Main Themes: Traders’ screens flashed green as more positive news around deals emerged. There were reports of major inroads towards a partial US-China trade agreement, with US President Trump indicating that a “Phase 1” deal has been reached. Hopes of a last-minute Brexit deal also heightened on Friday, although some of that optimism has been tempered following talks over the weekend.
Share Markets: Investors flocked to equities as a risk-on mood spread following the announcement of a partial US-China trade deal. The Dow Jones rose 320 points (or 1.2%) and the S&P500 notched a 32 point increase (or 1.1%). Following three consecutive increases, the S&P500 is now just 1.8% off its all-time high.
Interest Rates: The US yield curve steepened further, moving back to its “normal” shape on Friday, for the first time since July. The 10-year treasury yield rose 10 basis points to 1.75% while the 3-month bill shed 1 basis point to 1.68%. Yields firmed as optimism around a US-China trade deal emerged.
Foreign Exchange: The US dollar index was weaker on Friday, dropping to a 3-month low as safe-haven buying eased. Positive sentiment around Brexit and the partial US-China trade deal were the main catalysts. The pound was a major mover, increasing 1.8% on Friday following a 1.9% jump on Thursday, following the surprise announcement of a possible Brexit deal. Some of that optimism has faded this morning, although it has held most of its gains and is currently trading around US$1.2642.
The Australian dollar also gained on Friday, rising 0.5%. It is broadly flat in trade this morning at around 67.90 US cents.
Commodities: Oil prices rose sharply amid reports of an Iranian tanker attack and a slightly more positive global economic outlook. WTI oil futures rose US$1.2 (or 2.2%) to close at US$54.8 per barrel.
Gold prices lost further ground amid the scaling back of global uncertainty while copper prices rose as Ecuador’s only large scale copper mine was shut down.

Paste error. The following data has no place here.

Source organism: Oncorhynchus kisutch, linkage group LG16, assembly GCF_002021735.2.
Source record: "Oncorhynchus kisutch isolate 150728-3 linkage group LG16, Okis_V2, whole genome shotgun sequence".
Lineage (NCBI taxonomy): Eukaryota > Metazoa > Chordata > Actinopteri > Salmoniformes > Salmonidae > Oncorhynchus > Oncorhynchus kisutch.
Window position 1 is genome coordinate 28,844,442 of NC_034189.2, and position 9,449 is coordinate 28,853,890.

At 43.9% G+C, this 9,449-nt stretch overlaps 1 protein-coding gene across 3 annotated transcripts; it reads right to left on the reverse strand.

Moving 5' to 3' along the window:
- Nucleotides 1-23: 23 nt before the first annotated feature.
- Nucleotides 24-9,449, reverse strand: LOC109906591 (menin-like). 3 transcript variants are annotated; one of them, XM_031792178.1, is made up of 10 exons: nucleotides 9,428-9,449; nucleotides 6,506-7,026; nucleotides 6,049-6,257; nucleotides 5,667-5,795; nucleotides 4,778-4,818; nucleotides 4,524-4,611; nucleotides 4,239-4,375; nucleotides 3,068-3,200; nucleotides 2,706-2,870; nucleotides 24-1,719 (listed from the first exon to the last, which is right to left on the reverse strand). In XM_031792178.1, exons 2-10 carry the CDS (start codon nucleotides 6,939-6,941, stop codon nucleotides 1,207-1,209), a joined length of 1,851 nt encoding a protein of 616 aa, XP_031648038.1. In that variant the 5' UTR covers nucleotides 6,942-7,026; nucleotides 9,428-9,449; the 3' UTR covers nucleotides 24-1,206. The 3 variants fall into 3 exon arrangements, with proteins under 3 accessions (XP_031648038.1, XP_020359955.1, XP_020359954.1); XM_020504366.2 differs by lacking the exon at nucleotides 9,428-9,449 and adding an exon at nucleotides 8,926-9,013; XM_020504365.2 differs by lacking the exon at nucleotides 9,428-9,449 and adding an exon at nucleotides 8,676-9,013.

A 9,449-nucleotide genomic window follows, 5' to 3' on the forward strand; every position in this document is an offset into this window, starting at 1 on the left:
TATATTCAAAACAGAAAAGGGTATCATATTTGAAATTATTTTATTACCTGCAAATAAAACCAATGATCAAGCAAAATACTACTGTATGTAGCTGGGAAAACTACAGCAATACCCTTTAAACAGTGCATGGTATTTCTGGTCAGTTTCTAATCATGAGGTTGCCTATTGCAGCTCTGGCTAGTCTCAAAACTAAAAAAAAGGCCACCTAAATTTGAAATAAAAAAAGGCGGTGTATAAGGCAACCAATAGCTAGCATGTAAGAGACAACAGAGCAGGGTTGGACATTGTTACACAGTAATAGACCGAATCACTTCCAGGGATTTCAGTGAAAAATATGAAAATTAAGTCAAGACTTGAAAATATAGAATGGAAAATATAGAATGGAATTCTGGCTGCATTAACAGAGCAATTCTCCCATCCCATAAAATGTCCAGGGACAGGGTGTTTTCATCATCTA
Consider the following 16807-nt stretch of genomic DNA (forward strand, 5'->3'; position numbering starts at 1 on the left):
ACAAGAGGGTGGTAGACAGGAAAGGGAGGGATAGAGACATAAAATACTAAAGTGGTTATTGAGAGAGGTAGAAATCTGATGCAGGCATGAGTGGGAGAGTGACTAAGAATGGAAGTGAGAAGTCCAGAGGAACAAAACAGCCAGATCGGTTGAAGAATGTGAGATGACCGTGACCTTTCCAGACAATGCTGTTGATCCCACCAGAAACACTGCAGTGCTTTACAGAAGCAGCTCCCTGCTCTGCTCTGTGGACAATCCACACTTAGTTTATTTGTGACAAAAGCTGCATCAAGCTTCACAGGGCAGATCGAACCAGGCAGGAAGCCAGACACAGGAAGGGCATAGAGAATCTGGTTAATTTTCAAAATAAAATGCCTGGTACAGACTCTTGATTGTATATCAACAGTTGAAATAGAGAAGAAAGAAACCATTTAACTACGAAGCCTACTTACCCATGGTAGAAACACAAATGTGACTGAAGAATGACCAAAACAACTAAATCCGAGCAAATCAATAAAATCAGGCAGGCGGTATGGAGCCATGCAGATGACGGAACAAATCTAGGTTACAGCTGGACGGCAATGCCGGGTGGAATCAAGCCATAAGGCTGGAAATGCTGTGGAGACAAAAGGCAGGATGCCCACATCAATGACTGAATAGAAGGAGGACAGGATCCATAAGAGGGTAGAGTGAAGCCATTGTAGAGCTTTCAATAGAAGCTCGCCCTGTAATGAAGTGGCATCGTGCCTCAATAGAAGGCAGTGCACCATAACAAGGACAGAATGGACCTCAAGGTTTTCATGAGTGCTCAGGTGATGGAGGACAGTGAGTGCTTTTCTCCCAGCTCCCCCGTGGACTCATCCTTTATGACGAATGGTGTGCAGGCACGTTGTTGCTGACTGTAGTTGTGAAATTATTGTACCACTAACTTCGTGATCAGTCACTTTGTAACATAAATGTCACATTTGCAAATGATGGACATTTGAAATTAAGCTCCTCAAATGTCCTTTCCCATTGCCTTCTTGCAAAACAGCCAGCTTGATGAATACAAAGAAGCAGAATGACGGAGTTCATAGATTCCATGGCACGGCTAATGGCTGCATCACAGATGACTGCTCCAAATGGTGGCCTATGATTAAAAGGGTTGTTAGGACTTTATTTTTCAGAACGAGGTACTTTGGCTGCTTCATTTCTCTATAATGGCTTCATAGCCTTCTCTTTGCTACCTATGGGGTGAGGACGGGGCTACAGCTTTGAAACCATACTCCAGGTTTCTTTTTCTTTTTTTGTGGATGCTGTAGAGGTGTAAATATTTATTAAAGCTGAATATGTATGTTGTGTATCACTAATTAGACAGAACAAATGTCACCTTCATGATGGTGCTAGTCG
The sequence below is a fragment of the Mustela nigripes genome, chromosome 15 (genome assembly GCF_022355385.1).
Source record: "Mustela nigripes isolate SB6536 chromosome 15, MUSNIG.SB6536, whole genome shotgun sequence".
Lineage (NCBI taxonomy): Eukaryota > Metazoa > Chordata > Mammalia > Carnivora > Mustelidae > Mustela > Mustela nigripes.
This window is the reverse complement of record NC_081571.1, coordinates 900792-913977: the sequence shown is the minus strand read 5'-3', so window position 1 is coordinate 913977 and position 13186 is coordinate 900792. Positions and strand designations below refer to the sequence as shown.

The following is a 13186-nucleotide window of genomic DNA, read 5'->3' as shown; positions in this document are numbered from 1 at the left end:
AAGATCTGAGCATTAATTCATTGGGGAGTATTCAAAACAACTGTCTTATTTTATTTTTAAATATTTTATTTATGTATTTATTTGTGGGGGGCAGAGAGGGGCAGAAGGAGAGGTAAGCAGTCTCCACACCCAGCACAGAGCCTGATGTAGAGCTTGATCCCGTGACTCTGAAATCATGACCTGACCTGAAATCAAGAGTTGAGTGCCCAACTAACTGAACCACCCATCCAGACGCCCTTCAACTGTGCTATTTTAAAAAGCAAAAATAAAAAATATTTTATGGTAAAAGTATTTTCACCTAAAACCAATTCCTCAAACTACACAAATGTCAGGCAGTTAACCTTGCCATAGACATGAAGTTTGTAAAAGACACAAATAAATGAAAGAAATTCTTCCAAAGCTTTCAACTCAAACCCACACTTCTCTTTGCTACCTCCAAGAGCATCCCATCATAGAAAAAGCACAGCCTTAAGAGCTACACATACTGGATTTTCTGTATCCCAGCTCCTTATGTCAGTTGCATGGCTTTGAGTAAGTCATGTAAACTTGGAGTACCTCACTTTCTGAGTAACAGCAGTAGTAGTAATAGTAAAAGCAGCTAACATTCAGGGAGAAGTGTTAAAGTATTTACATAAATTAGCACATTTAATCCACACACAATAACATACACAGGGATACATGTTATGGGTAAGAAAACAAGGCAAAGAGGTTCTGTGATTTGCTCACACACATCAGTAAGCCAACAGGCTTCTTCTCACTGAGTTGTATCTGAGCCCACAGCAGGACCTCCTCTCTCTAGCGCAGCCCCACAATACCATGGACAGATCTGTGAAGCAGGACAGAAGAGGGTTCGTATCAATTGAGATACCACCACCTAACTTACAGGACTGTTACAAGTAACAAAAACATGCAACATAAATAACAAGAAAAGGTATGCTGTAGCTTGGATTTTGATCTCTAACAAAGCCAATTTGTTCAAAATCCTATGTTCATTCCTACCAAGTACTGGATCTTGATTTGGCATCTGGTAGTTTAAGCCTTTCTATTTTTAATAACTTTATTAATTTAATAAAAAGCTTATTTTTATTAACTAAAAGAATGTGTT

Australia: No major data to report.
New Zealand: The BusinessNZ manufacturing survey showed that the manufacturing sector continued to do it tough in September. The index was unchanged at 48.4, below the 50 level that indicates contraction for the third straight month.
Other data showed that credit card spending rose more than expected at 0.4% over the month. The increase comes off the back of a strong 1.3% rise in August, suggesting that the RBNZ’s 50 basis point cut and rising house prices could be beginning to flow through to consumer spending.
Global: Trade tensions tempered between the US and China. The US suspended a threatened tariff increase of an additional 5% on US$250 billion worth of goods while China agreed to buy US$40-50 billion in US agricultural products.
President Trump, who has previously said that he would not be satisfied with a partial deal, announced on Friday that the first phase of a deal had been reached. There was no signed agreement, and no details released on the fundamental issues of technology and subsidies to state-owned enterprises. Despite the lack of detail, markets breathed a sigh of relief that a truce has been reached.
United Kingdom: Further progress was announced on a possible Brexit agreement on Friday, with European officials announcing that there was a possible path to a deal. Following talks over the weekend though, both sides agreed that there is still a lot of work to do.
There remain differences over customs arrangements and the key issue of the Irish border backstop. The ability of Johnson to convince Northern Ireland’s Democratic Unionist Party (DUP) to have Northern Ireland remain in the EU customs union has been a major hurdle.
The EU remains likely to grant the UK an extension, should it request one, although Boris Johnson is adamant that it will either negotiate a last-minute deal before the October 31 deadline or leave without any agreement. The EU is holding a summit this week and media reports are that Johnson will speak with German Chancellor Angela Merkel, French President Emmanuel Macron and European Commission head Jean-Claude Juncker tonight.
United States: On top of the positive news around the first phase of a trade deal, US economic data was relatively upbeat on Friday. The University of Michigan consumer sentiment survey unexpectedly rose in October. The main index rose to 96.0 in October from 23.2 in September, signalling that consumers are likely to remain the main driver of growth for the US economy. There was a fall in consumer inflation expectations though, bolstering the case for more rate cuts.
Today’s key data and events:
NZ Performance of Services Index Sep prev 54.6 (8.30am)
EZ ECB’s De Guindos, Hernandez de Cos Speak (6.15pm)
EZ Industrial Production Aug exp 0.3% prev -0.4% (8.00pm)
CH International Trade Sep (Mon 14 Oct)
Trade balance exp US$35bn prev US$34.84bn
Imports y/y exp -2.9% prev 1.0%
Exports y/y exp -6.0% prev 5.6%
Times are AEST. All data forecasts are m/m or q/q and seasonally adjusted unless otherwise specified. Forecasts for Australian data are our forecasts and for other countries they are consensus forecasts.
Nelson Aston, Economist Ph: 02-8254-1316